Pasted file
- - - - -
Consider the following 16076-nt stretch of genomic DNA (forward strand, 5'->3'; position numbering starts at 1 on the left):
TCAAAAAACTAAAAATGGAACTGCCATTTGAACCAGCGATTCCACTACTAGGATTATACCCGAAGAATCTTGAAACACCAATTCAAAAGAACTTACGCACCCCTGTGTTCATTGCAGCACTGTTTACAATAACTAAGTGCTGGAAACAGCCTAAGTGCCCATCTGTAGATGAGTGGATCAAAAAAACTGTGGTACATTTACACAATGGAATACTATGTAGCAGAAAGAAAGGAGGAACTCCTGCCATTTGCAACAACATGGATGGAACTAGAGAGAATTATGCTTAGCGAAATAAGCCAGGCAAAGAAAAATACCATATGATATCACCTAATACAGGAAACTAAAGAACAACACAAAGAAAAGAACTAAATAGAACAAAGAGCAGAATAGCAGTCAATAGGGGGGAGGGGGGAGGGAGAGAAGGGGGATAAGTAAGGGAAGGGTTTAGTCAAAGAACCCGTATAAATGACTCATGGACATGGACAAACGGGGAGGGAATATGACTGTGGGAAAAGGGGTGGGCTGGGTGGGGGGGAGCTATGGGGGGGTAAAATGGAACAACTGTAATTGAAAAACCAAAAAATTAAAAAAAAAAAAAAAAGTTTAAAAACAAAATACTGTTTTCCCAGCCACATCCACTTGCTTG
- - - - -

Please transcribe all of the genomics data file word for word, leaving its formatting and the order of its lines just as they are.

Consider the following 16076-nt stretch of genomic DNA (forward strand, 5'->3'; position numbering starts at 1 on the left):
TCAAAAAACTAAAAATGGAACTGCCATTTGAACCAGCGATTCCACTACTAGGATTATACCCGAAGAATCTTGAAACACCAATTCAAAAGAACTTACGCACCCCTGTGTTCATTGCAGCACTGTTTACAATAACTAAGTGCTGGAAACAGCCTAAGTGCCCATCTGTAGATGAGTGGATCAAAAAAACTGTGGTACATTTACACAATGGAATACTATGTAGCAGAAAGAAAGGAGGAACTCCTGCCATTTGCAACAACATGGATGGAACTAGAGAGAATTATGCTTAGCGAAATAAGCCAGGCAAAGAAAAATACCATATGATATCACCTAATACAGGAAACTAAAGAACAACACAAAGAAAAGAACTAAATAGAACAAAGAGCAGAATAGCAGTCAATAGGGGGGAGGGGGGAGGGAGAGAAGGGGGATAAGTAAGGGAAGGGTTTAGTCAAAGAACCCGTATAAATGACTCATGGACATGGACAAACGGGGAGGGAATATGACTGTGGGAAAAGGGGTGGGCTGGGTGGGGGGGAGCTATGGGGGGGTAAAATGGAACAACTGTAATTGAAAAACCAAAAAATTAAAAAAAAAAAAAAAAGTTTAAAAACAAAATACTGTTTTCCCAGCCACATCCACTTGCTTG